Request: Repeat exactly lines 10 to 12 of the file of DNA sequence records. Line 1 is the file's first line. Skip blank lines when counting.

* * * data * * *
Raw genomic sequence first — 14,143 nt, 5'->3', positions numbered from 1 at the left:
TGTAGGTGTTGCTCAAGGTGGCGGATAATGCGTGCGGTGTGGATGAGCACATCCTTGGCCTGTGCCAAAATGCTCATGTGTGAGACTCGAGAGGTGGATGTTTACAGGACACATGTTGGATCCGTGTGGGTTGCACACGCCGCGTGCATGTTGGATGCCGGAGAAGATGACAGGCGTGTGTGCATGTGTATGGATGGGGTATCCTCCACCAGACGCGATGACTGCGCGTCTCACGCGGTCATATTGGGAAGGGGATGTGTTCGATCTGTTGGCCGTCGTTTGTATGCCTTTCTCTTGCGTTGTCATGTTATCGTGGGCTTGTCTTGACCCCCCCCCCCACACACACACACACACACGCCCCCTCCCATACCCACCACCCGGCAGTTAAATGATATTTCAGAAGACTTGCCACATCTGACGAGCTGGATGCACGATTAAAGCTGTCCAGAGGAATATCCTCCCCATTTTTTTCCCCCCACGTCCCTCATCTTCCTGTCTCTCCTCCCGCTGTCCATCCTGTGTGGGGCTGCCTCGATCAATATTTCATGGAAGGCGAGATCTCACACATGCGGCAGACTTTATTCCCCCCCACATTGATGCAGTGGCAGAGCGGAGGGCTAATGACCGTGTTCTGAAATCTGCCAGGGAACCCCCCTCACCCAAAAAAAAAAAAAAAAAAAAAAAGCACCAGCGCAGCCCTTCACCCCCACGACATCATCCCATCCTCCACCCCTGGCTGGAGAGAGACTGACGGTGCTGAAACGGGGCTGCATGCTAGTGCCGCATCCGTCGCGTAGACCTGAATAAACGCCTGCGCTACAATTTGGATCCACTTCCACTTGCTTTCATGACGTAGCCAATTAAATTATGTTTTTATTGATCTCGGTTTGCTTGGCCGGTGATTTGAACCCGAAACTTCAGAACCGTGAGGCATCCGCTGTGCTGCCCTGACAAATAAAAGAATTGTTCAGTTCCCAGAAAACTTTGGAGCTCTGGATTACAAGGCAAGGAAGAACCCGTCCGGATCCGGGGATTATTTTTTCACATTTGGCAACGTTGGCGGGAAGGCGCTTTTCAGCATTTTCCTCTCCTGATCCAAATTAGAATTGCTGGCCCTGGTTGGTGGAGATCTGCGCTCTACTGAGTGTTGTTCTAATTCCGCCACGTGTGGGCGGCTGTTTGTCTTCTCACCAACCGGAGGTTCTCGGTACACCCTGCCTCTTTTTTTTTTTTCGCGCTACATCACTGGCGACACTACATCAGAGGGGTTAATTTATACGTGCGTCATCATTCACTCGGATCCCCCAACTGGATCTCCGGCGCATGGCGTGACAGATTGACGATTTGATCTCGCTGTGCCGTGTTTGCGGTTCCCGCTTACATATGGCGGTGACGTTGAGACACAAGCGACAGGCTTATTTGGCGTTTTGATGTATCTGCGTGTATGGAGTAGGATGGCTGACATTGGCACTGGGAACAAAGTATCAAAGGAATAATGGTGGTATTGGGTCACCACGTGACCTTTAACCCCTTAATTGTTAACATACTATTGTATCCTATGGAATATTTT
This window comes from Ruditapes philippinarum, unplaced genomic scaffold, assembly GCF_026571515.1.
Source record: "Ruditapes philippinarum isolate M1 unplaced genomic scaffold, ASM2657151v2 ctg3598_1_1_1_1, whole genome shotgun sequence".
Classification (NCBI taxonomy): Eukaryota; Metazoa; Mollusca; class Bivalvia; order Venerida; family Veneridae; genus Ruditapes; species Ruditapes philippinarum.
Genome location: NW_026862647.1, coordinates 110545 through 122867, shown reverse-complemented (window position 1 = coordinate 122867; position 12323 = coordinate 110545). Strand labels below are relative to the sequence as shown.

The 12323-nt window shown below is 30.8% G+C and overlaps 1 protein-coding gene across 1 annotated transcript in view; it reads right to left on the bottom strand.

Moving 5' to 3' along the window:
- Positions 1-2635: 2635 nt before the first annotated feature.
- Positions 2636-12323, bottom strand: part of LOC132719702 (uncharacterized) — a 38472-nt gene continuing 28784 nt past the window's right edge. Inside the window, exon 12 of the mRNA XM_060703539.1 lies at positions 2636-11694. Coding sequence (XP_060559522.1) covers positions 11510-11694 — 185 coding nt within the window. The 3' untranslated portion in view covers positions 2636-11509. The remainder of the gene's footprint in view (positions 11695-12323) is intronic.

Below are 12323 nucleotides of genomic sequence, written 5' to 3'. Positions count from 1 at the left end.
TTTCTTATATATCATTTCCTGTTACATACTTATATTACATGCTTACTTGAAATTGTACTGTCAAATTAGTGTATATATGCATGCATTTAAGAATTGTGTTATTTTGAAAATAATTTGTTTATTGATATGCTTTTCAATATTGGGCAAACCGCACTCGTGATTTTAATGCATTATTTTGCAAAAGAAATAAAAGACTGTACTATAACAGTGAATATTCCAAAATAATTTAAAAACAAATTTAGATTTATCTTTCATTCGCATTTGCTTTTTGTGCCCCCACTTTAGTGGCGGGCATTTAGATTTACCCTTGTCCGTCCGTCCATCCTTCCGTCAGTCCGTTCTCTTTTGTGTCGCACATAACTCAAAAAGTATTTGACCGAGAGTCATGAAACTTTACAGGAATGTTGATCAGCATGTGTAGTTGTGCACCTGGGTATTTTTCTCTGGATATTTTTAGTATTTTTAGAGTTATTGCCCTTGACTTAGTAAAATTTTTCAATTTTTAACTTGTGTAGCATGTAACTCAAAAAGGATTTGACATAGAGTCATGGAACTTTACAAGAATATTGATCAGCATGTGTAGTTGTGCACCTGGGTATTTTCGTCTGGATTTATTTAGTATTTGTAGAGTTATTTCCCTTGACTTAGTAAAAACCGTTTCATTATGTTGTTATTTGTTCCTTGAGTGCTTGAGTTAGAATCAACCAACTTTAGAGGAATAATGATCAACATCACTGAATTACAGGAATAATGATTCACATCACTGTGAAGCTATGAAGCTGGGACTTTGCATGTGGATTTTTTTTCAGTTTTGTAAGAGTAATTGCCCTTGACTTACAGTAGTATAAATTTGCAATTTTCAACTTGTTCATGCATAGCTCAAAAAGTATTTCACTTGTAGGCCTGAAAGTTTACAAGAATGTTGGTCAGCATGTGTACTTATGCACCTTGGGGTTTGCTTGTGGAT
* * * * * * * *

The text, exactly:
- Positions 2636-12323, bottom strand: part of LOC132719702 (uncharacterized) — a 38472-nt gene continuing 28784 nt past the window's right edge. Inside the window, exon 12 of the mRNA XM_060703539.1 lies at positions 2636-11694. Coding sequence (XP_060559522.1) covers positions 11510-11694 — 185 coding nt within the window. The 3' untranslated portion in view covers positions 2636-11509. The remainder of the gene's footprint in view (positions 11695-12323) is intronic.

Below are 12323 nucleotides of genomic sequence, written 5' to 3'. Positions count from 1 at the left end.
TTTCTTATATATCATTTCCTGTTACATACTTATATTACATGCTTACTTGAAATTGTACTGTCAAATTAGTGTATATATGCATGCATTTAAGAATTGTGTTATTTTGAAAATAATTTGTTTATTGATATGCTTTTCAATATTGGGCAAACCGCACTCGTGATTTTAATGCATTATTTTGCAAAAGAAATAAAAGACTGTACTATAACAGTGAATATTCCAAAATAATTTAAAAACAAATTTAGATTTATCTTTCATTCGCATTTGCTTTTTGTGCCCCCACTTTAGTGGCGGGCATTTAGATTTACCCTTGTCCGTCCGTCCATCCTTCCGTCAGTCCGTTCTCTTTTGTGTCGCACATAACTCAAAAAGTATTTGACCGAGAGTCATGAAACTTTACAGGAATGTTGATCAGCATGTGTAGTTGTGCACCTGGGTATTTTTCTCTGGATATTTTTAGTATTTTTAGAGTTATTGCCCTTGACTTAGTAAAATTTTTCAATTTTTAACTTGTGTAGCATGTAACTCAAAAAGGATTTGACATAGAGTCATGGAACTTTACAAGAATATTGATCAGCATGTGTAGTTGTGCACCTGGGTATTTTCGTCTGGATTTATTTAGTATTTGTAGAGTTATTTCCCTTGACTTAGTAAAAACCGTTTCATTATGTTGTTATTTGTTCCTTGAGTGCTTGAGTTAGAATCAACCAACTTTAGAGGAATAATGATCAACATCACTGAATTACAGGAATAATGATTCACATCACTGTGAAGCTATGAAGCTGGGACTTTGCATGTGGATTTTTTTTCAGTTTTGTAAGAGTAATTGCCCTTGACTTACAGTAGTATAAATTTGCAATTTTCAACTTGTTCATGCATAGCTCAAAAAGTATTTCACTTGTAGGCCTGAAAGTTTACAAGAATGTTGGTCAGCATGTGTACTTATGCACCTTGGGGTTTGCTTGTGGAT